I’m not sexually promiscuous. My wardrobe features no Americana or even an Old Navy 4th of July tee. I understand all my classes and can engage in normal social conversation with my classmates. Yet I’m an exchange student; a title I quickly laughed at and dismissed when I was first introduced as such. I’ve seen “American Pie”, and I’ve laughed at the Swedish exchange student in “Can’t Hardly Wait”, yet I fail to fulfill any of the stereotypes these fine films and other forms of media have informed me about exchange students. It may be a different case since I go to an International School where most people have lived in a half a dozen countries and speak three fluent languages, but my title, and possible stigma, as the exchange student has been rearing it’s ugly stars-and-stripes face at me too many times for me to ignore.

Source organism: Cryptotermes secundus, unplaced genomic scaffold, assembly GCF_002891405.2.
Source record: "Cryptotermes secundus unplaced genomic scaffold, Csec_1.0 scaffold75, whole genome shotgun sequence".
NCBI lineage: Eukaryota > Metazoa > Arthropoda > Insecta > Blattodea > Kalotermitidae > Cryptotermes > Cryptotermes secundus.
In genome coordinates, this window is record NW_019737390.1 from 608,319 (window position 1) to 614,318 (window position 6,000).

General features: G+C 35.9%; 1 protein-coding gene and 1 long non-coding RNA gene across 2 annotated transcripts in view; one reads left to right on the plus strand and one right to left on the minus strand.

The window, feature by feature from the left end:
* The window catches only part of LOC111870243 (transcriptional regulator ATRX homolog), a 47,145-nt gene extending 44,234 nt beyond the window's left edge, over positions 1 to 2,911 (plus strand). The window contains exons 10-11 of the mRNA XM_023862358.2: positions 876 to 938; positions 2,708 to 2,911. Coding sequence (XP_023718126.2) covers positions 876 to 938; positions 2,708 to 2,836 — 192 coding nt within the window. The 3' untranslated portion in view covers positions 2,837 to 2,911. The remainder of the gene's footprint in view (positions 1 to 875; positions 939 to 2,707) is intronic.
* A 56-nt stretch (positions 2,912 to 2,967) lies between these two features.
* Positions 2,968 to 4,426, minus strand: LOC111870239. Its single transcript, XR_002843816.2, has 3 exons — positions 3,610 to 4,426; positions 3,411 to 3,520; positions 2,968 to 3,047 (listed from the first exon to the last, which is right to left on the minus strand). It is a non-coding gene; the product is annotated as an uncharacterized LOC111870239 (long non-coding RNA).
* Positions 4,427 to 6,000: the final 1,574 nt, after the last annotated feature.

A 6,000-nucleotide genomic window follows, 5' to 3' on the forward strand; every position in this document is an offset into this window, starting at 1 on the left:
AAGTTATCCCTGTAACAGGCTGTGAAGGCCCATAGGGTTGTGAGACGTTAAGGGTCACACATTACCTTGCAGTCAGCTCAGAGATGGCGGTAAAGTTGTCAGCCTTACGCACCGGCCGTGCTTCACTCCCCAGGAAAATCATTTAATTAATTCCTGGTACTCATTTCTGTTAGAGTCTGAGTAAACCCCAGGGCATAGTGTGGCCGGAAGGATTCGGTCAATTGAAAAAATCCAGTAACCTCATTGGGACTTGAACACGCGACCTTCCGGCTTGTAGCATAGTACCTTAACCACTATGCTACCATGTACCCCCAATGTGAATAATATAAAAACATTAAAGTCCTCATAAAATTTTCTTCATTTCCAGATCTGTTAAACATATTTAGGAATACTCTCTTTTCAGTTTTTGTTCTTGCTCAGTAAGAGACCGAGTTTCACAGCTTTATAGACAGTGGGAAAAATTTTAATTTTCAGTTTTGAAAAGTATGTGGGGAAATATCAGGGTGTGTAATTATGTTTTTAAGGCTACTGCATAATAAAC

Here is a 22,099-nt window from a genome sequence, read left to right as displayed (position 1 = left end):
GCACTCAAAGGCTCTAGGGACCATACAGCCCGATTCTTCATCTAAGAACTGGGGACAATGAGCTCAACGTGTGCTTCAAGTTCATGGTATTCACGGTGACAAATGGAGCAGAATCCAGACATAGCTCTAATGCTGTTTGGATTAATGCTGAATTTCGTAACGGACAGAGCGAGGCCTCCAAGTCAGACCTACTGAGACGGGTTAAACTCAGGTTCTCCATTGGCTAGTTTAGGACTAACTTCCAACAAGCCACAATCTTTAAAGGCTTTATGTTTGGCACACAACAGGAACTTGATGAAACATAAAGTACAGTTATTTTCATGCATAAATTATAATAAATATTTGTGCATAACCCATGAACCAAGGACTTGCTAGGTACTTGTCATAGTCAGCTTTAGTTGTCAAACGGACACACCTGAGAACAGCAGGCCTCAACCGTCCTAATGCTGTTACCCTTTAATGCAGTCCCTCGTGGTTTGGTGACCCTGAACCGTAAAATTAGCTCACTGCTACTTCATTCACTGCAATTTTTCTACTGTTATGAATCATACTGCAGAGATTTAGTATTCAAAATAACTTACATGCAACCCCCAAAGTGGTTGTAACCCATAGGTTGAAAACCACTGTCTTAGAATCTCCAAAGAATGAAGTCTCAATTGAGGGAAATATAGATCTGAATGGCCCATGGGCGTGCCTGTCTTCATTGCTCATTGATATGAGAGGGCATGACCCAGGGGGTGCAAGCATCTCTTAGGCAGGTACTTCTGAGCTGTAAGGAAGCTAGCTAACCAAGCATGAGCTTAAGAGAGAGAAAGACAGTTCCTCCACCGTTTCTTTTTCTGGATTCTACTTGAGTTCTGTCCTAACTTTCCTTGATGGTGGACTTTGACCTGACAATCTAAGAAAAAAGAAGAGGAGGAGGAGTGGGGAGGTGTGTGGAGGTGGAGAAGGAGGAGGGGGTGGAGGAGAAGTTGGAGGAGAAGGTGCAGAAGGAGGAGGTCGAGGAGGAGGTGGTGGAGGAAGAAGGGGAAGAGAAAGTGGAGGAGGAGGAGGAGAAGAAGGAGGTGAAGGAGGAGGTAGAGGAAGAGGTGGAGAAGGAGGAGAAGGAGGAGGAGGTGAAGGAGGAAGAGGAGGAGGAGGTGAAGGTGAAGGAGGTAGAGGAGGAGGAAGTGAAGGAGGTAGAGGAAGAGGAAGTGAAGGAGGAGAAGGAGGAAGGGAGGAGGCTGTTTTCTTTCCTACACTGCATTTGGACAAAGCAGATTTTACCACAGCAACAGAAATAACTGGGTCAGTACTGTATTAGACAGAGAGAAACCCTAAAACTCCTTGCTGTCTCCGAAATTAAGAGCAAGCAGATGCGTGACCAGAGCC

I do not exaggerate when I say that every single one of my classmates is a character. This is not a good or bad thing; it’s usually merely an entertaining thing. Karen is one of these characters. Karen has been described by other classmates as “sucking at everything,” her skin, hair and eyes are all a very similar shade of amber, despite being obviously quite a bit older than the rest of the class she remains ambiguously ageless, she is frequently 20-40 minutes late for class and she tends to regularly interrupt class with inane literary references. I’ve never minded Karen, she’s a lot to take but she always interesting, is usually very well put together and is a confirmed owner of patent-leather loafers. She hails from Swaziland but her personal history reads like a “Where in the World is Carmen Sandiago” adventure. South African accents tend to bring out the best in the English language, and her English Prep school education tends to reinforce this accent to a degree suitable for giving the Royal Family dialect coaching. With her older age, scholarly accent and shiny clean loafers whenever she talks to you you tend to feel as if you’re a common street child being scolded. Her accent is so significant, it sums up her persona, Karen is her accent. Karen has issues with my accent.